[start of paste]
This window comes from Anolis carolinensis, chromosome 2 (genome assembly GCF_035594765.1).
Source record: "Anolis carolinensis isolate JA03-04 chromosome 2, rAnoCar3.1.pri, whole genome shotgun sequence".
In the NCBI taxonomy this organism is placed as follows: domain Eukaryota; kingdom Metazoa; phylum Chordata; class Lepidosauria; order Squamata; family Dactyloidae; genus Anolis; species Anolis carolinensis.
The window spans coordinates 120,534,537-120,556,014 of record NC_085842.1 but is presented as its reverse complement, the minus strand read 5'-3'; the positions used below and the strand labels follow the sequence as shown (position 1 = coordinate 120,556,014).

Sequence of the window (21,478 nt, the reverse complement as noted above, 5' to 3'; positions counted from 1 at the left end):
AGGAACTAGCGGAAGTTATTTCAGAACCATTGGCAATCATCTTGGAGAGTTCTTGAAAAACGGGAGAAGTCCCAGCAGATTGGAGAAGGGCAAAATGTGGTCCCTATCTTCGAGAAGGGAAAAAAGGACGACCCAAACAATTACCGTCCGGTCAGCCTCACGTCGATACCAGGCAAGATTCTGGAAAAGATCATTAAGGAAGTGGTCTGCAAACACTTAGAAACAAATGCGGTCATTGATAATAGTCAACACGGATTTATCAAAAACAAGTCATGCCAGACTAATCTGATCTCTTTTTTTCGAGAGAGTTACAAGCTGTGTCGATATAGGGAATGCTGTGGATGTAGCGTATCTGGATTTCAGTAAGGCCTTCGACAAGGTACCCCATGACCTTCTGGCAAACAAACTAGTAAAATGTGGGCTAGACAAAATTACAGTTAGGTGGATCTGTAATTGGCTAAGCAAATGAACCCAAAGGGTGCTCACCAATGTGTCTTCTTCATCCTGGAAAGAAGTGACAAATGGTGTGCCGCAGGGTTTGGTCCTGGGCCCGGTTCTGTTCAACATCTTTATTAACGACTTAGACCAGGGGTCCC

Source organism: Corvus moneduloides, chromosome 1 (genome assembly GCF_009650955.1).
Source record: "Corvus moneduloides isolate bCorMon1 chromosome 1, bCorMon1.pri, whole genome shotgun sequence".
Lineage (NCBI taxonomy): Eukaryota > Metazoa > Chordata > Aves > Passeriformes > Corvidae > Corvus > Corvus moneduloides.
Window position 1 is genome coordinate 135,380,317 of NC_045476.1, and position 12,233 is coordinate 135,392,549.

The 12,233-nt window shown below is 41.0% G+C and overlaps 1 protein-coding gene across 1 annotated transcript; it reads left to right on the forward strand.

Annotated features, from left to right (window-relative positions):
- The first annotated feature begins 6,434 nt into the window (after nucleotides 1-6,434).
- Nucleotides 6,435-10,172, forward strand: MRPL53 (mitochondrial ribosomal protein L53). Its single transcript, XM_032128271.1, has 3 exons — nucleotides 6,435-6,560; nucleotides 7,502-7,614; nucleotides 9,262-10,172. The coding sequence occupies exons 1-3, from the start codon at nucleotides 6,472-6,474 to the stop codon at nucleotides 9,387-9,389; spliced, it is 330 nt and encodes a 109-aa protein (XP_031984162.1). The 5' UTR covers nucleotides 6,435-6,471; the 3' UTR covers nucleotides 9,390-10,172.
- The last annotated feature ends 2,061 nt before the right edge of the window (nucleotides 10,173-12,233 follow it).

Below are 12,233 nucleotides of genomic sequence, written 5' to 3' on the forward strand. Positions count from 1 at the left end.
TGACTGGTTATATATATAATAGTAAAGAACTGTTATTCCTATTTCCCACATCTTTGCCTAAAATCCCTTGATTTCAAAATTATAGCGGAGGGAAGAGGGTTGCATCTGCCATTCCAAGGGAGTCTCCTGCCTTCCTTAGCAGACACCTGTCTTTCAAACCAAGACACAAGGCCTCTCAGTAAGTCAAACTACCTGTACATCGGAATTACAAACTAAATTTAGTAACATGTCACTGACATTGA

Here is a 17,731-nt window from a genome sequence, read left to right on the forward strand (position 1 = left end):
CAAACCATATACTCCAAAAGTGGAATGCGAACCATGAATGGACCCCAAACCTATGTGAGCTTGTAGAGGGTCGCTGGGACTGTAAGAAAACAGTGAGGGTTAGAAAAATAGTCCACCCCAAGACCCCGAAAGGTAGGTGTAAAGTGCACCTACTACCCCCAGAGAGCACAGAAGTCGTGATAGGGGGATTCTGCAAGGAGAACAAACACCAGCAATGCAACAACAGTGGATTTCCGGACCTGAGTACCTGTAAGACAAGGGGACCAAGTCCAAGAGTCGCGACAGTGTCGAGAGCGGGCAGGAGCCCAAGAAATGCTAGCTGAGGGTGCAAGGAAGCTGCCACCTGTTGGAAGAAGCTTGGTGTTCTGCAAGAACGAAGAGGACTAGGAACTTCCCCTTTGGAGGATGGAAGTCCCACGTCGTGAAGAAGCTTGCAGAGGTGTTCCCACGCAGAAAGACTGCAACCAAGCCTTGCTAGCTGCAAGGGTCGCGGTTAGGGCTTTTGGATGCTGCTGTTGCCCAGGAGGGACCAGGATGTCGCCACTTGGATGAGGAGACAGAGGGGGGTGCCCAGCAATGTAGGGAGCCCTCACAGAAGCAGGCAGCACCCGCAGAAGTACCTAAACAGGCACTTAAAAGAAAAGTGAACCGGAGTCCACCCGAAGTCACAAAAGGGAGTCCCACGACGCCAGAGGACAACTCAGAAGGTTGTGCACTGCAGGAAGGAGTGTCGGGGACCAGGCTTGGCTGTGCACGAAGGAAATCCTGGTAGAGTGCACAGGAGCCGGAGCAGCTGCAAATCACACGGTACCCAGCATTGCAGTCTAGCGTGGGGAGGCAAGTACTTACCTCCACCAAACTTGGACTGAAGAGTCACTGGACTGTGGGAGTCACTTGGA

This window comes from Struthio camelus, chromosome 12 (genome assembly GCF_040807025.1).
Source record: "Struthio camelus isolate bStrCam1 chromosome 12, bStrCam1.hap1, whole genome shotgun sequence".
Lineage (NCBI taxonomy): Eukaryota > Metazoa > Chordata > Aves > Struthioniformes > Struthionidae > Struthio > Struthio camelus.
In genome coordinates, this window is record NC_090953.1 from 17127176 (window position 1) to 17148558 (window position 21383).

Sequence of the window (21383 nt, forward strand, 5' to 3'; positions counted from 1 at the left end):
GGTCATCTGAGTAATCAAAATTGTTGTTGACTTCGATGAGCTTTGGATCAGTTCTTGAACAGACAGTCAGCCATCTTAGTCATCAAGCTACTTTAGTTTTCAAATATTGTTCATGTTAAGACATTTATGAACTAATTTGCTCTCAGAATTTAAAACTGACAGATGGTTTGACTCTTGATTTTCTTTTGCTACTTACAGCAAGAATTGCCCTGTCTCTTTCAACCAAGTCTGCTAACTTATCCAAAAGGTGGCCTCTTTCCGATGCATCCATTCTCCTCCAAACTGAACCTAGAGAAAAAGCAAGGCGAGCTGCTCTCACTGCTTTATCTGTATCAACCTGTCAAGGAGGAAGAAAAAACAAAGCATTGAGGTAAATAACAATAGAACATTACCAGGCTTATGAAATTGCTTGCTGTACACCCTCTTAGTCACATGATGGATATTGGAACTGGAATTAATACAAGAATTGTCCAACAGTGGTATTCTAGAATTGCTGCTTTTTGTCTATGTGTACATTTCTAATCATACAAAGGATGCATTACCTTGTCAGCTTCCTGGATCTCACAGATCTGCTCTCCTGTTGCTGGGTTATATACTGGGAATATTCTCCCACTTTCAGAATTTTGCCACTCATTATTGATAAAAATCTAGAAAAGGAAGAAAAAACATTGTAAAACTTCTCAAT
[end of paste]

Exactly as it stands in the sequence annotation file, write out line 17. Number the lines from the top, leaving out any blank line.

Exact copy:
TGACTGGTTATATATATAATAGTAAAGAACTGTTATTCCTATTTCCCACATCTTTGCCTAAAATCCCTTGATTTCAAAATTATAGCGGAGGGAAGAGGGTTGCATCTGCCATTCCAAGGGAGTCTCCTGCCTTCCTTAGCAGACACCTGTCTTTCAAACCAAGACACAAGGCCTCTCAGTAAGTCAAACTACCTGTACATCGGAATTACAAACTAAATTTAGTAACATGTCACTGACATTGA